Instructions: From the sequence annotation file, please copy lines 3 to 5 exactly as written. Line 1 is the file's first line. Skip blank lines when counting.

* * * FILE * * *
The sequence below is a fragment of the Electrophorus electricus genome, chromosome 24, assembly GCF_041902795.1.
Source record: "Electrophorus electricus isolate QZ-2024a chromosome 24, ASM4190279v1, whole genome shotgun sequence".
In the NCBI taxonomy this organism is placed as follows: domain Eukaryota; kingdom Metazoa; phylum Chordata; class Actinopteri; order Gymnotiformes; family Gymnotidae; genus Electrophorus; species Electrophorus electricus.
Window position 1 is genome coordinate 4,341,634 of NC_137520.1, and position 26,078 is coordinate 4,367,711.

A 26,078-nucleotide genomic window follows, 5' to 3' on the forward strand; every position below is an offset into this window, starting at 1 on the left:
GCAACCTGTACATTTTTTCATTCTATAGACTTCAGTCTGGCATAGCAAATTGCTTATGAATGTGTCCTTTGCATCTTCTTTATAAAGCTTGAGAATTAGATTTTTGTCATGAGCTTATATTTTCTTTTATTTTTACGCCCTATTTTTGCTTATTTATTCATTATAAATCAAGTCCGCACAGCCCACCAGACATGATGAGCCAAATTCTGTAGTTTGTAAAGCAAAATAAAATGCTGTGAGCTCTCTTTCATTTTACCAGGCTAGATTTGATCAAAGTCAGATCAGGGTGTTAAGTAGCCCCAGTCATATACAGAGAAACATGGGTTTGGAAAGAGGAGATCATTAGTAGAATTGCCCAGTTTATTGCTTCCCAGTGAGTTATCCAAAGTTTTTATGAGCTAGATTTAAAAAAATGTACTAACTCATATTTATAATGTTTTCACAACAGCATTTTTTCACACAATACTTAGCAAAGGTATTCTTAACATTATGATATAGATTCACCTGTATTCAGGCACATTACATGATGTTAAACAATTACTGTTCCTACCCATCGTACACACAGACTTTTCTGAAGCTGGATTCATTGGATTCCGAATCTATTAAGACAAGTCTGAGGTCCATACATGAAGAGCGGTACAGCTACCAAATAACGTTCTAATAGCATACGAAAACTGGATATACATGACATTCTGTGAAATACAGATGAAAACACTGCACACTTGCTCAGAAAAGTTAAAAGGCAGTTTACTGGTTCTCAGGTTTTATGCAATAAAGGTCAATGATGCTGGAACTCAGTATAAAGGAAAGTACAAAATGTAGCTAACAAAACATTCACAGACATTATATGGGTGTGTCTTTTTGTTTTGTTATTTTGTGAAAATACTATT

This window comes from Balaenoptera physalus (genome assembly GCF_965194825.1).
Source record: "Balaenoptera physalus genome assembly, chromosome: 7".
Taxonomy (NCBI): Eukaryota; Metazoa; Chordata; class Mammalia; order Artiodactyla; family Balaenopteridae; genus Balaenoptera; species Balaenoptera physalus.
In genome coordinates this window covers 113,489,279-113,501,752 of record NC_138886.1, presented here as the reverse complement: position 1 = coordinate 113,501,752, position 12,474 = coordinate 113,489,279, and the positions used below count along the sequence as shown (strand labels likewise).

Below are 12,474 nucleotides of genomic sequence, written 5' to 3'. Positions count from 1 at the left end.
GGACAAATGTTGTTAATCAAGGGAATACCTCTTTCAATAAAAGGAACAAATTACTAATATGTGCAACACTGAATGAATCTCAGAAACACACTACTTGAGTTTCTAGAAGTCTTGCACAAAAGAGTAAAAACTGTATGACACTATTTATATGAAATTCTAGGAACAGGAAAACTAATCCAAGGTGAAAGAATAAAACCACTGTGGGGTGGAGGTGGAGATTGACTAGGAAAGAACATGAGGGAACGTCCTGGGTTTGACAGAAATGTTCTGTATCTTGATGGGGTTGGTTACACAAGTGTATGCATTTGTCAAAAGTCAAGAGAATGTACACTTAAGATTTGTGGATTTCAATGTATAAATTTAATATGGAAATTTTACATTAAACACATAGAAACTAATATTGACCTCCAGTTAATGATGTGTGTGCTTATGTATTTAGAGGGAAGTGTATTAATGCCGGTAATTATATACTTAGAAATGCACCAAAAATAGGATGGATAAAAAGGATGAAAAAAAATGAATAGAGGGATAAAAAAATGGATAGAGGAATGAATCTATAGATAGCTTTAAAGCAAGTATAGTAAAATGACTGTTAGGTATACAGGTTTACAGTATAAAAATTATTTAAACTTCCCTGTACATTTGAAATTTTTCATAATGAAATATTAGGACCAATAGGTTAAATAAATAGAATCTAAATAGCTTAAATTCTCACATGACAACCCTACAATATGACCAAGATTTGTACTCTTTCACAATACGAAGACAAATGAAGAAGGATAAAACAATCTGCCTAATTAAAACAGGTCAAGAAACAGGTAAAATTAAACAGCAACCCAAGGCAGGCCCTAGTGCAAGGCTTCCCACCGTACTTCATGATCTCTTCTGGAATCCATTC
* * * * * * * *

In the NCBI taxonomy this organism is placed as follows: domain Eukaryota; kingdom Metazoa; phylum Chordata; class Actinopteri; order Gymnotiformes; family Gymnotidae; genus Electrophorus; species Electrophorus electricus.
Window position 1 is genome coordinate 4,341,634 of NC_137520.1, and position 26,078 is coordinate 4,367,711.

A 26,078-nucleotide genomic window follows, 5' to 3' on the forward strand; every position below is an offset into this window, starting at 1 on the left: